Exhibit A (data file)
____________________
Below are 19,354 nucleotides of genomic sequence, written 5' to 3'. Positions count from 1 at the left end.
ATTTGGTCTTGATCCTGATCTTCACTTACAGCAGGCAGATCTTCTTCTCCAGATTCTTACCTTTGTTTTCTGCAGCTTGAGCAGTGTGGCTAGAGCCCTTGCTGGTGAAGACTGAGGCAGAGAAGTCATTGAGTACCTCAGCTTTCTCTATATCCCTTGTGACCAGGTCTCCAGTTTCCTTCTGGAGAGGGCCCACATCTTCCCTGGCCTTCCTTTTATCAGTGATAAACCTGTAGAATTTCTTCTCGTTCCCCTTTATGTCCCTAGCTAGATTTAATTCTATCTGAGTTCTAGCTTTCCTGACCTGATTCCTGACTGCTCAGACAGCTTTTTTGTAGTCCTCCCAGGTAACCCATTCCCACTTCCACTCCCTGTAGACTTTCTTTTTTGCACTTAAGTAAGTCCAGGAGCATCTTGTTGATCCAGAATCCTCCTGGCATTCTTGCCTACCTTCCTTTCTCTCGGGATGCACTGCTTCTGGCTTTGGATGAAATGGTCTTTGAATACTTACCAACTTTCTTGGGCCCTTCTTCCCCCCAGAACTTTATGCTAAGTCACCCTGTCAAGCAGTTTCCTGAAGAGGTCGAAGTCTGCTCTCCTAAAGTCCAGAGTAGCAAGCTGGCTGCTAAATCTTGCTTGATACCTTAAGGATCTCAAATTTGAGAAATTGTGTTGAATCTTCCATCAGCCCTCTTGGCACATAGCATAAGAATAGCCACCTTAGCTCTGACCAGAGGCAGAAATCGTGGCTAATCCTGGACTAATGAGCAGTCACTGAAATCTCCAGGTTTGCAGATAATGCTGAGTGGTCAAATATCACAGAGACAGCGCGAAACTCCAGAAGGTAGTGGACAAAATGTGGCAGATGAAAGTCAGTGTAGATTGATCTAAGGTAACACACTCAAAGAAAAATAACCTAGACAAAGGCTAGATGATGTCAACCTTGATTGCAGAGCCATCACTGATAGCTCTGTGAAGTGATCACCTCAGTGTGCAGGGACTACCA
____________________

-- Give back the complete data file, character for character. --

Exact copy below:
Below are 19,354 nucleotides of genomic sequence, written 5' to 3'. Positions count from 1 at the left end.
ATTTGGTCTTGATCCTGATCTTCACTTACAGCAGGCAGATCTTCTTCTCCAGATTCTTACCTTTGTTTTCTGCAGCTTGAGCAGTGTGGCTAGAGCCCTTGCTGGTGAAGACTGAGGCAGAGAAGTCATTGAGTACCTCAGCTTTCTCTATATCCCTTGTGACCAGGTCTCCAGTTTCCTTCTGGAGAGGGCCCACATCTTCCCTGGCCTTCCTTTTATCAGTGATAAACCTGTAGAATTTCTTCTCGTTCCCCTTTATGTCCCTAGCTAGATTTAATTCTATCTGAGTTCTAGCTTTCCTGACCTGATTCCTGACTGCTCAGACAGCTTTTTTGTAGTCCTCCCAGGTAACCCATTCCCACTTCCACTCCCTGTAGACTTTCTTTTTTGCACTTAAGTAAGTCCAGGAGCATCTTGTTGATCCAGAATCCTCCTGGCATTCTTGCCTACCTTCCTTTCTCTCGGGATGCACTGCTTCTGGCTTTGGATGAAATGGTCTTTGAATACTTACCAACTTTCTTGGGCCCTTCTTCCCCCCAGAACTTTATGCTAAGTCACCCTGTCAAGCAGTTTCCTGAAGAGGTCGAAGTCTGCTCTCCTAAAGTCCAGAGTAGCAAGCTGGCTGCTAAATCTTGCTTGATACCTTAAGGATCTCAAATTTGAGAAATTGTGTTGAATCTTCCATCAGCCCTCTTGGCACATAGCATAAGAATAGCCACCTTAGCTCTGACCAGAGGCAGAAATCGTGGCTAATCCTGGACTAATGAGCAGTCACTGAAATCTCCAGGTTTGCAGATAATGCTGAGTGGTCAAATATCACAGAGACAGCGCGAAACTCCAGAAGGTAGTGGACAAAATGTGGCAGATGAAAGTCAGTGTAGATTGATCTAAGGTAACACACTCAAAGAAAAATAACCTAGACAAAGGCTAGATGATGTCAACCTTGATTGCAGAGCCATCACTGATAGCTCTGTGAAGTGATCACCTCAGTGTGCAGGGACTACCA